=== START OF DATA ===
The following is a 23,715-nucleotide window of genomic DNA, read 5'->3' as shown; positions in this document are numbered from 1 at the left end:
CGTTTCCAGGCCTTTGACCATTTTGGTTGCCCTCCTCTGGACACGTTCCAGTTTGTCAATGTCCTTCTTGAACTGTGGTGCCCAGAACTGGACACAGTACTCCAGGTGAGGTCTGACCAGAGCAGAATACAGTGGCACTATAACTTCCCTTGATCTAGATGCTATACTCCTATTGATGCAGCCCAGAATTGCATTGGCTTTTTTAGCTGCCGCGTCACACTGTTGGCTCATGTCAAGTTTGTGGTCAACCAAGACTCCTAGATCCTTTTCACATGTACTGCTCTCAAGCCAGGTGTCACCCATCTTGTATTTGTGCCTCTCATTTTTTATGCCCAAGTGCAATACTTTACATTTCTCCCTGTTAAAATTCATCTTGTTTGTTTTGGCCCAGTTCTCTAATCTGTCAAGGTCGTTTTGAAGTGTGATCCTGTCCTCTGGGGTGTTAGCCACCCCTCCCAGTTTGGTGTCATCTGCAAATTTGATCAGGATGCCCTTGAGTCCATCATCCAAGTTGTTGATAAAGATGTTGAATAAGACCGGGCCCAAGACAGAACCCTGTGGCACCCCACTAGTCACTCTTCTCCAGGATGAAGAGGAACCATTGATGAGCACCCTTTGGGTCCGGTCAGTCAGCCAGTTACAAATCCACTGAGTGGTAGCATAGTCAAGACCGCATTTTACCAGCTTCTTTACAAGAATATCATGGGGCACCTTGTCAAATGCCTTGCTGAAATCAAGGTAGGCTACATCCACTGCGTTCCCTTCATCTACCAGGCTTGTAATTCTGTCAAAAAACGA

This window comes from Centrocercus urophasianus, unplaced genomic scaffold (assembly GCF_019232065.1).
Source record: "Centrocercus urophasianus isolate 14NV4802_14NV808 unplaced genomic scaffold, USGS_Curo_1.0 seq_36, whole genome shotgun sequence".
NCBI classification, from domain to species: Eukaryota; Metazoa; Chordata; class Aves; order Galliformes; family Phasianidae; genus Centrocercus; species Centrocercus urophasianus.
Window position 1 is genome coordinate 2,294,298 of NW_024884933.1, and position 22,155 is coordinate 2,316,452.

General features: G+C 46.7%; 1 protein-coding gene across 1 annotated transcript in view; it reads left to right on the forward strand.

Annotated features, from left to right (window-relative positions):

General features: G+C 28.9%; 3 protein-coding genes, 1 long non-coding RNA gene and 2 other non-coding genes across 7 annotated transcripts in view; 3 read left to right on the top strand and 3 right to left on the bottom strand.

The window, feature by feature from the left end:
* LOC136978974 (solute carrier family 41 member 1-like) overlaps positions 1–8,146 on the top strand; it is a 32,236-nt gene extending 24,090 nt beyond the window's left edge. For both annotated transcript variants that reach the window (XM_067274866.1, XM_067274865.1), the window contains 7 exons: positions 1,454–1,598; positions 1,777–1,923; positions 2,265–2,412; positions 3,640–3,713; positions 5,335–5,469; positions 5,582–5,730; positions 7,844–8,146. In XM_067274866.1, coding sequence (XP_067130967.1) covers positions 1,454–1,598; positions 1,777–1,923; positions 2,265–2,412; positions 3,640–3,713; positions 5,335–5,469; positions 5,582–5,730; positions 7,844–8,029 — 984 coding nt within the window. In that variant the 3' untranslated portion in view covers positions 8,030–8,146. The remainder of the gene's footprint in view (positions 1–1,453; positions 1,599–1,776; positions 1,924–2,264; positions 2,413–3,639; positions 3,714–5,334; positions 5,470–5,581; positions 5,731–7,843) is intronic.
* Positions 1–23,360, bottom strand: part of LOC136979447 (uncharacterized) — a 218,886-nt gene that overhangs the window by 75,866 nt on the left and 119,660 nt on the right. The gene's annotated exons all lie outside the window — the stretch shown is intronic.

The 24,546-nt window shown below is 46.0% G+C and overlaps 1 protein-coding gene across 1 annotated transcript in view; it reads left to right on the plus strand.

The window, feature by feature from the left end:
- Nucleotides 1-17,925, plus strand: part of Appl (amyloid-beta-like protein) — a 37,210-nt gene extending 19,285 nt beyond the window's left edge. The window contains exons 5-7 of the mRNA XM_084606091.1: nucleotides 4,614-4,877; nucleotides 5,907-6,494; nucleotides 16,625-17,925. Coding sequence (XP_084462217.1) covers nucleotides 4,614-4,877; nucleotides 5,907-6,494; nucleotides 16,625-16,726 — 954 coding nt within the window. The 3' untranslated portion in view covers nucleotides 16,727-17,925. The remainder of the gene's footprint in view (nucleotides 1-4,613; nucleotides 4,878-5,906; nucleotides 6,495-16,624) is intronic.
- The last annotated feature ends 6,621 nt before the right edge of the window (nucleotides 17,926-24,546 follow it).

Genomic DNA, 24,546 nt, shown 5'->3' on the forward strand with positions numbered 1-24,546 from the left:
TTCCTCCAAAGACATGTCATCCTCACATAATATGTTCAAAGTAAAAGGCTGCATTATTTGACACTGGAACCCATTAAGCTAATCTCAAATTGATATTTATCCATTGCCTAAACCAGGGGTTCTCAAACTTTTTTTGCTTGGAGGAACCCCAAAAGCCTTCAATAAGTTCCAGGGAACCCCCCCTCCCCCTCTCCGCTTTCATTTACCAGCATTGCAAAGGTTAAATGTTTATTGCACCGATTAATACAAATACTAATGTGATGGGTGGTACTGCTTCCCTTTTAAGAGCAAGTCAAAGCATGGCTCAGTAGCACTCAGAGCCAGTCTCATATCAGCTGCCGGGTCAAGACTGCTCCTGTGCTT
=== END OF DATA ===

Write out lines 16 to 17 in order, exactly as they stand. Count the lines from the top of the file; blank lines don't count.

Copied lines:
- The last annotated feature ends 6,621 nt before the right edge of the window (nucleotides 17,926-24,546 follow it).

Genomic DNA, 24,546 nt, shown 5'->3' on the forward strand with positions numbered 1-24,546 from the left: